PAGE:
MASSACHUSETTS – Massachusetts Sen. Elizabeth Warren took a major step toward a presidential run on Monday, announcing in a video message and email to supporters that she is forming an exploratory committee ahead of an expected campaign for the Democratic nomination in 2020.
With her announcement 13 months before the Iowa caucuses, Warren, who became a progressive star by taking on Wall Street after the 2007 financial crisis and, more recently, President Donald Trump, is the first Democrat with a national profile to take formal action towards a likely presidential campaign.
In a four-and-a-half minute video, Warren makes clear some of the very themes that catapulted her to national prominence will define her upcoming presidential run: economic equality, government accountability and reining in big corporations.
“Corruption is poisoning our democracy,” Warren says in the video as images of Republican leaders flash across the screen. “Politicians look the other way while big insurance companies deny patients life-saving coverage, while big banks rip off consumers and while big oil companies destroy this planet.”
The clip begins with the senator recalling a hardscrabble childhood in Oklahoma — her mother got a minimum-wage job after her father suffered a heart attack. He would eventually work as a janitor.
“He raised a daughter who got to be a public school teacher, a law professor and a senator. We got a real opportunity to build something,” Warren says. “Working families today face a lot tougher path than my family did.”
In one of multiple nods in the video to racial inequality, she adds that “families of color face a path that is steeper and rockier, a path made even harder by the impact of generations of discrimination” — an early acknowledgment of the political importance of appealing to and winning the support of minority voters.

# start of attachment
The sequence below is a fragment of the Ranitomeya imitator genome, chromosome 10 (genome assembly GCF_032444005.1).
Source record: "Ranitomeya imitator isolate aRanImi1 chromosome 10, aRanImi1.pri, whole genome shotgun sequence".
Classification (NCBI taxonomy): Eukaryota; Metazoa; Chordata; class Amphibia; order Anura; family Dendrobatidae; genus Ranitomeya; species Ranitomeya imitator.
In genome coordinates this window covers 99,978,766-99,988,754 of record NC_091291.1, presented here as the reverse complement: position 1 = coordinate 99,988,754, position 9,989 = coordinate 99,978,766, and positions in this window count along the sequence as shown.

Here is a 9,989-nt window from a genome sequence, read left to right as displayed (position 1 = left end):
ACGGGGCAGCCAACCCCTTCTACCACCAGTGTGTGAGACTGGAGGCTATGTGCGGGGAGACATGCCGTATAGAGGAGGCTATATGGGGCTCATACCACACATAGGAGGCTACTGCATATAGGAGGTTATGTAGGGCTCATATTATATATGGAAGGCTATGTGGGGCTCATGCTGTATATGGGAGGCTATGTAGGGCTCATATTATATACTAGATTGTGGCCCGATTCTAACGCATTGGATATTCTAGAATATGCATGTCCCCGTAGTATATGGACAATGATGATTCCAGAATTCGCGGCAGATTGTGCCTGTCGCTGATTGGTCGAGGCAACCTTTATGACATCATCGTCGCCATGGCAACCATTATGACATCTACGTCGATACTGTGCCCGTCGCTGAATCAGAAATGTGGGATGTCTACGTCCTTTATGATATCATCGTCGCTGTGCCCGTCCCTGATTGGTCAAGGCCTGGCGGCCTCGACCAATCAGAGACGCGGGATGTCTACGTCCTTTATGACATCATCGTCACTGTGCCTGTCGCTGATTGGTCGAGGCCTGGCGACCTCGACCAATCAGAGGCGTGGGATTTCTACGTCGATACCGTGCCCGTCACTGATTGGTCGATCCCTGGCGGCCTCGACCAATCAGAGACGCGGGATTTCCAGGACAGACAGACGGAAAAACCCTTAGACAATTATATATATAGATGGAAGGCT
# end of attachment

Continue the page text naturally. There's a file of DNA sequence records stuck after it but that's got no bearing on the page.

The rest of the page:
As she warns of a deepening crisis faced by the American middle class, Warren points a finger squarely at the Republican Party, using images of former presidents Ronald Reagan and George W. Bush, along with grinning cameos from Treasury Secretary Steven Mnuchin, departing House Speaker Paul Ryan, Senate Majority Leader Mitch McConnell and Trump.
Warren is a searing critic of the President, and Trump has responded by openly mocking her Native American heritage and referring to her as “Pocahontas.” Her decision in October to respond to Trump and other critics by releasing the results of a DNA test aimed at proving her ancestry fell flat with many Democrats and overshadowed her midterm message.
The announcement also comes in the midst of a prolonged partial government shutdown over Trump’s insistence on funding for a border wall, which has caused political chaos that has spooked investors and sparked turmoil in the stock market. This backdrop could prove to be a boon for Warren, who is widely expected to build a campaign centered around her signature economic populist message and anti-corruption platform.
By launching an exploratory committee, Warren can begin raising money for the coming campaign. She is unlikely to seek the assistance of a billionaire-funded super PAC, according to a source familiar with Warren’s thinking, because she believes grassroots support should be a defining factor in the coming primary. Warren has already sworn off corporate PAC money.